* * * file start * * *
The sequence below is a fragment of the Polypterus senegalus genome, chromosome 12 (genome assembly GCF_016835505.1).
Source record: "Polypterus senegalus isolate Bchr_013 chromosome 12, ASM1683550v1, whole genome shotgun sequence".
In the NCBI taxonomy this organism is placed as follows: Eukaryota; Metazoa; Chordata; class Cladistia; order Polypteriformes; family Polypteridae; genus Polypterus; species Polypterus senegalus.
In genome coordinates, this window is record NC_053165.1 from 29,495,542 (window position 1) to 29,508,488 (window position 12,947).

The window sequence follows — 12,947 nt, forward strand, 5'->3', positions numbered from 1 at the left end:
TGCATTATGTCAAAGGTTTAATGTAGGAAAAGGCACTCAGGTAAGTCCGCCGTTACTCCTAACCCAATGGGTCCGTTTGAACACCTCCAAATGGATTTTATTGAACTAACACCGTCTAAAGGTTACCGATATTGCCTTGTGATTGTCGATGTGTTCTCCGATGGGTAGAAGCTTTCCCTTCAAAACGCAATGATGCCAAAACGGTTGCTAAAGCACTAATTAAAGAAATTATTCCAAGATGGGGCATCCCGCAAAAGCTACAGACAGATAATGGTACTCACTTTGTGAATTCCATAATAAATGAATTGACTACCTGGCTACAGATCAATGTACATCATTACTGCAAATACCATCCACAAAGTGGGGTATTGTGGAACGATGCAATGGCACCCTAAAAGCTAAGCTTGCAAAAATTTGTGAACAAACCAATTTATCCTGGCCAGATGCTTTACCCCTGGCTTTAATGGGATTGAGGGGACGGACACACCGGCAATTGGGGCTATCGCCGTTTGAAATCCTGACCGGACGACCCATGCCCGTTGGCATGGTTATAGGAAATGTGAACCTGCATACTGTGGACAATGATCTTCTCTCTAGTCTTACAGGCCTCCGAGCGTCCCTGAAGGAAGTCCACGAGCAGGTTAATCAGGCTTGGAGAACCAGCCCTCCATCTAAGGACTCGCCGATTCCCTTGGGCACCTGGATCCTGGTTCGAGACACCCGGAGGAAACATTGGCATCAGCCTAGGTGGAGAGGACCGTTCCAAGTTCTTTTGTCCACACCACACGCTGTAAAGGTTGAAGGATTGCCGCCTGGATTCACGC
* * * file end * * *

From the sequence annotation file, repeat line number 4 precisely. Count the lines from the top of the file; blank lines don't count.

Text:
In genome coordinates, this window is record NC_053165.1 from 29,495,542 (window position 1) to 29,508,488 (window position 12,947).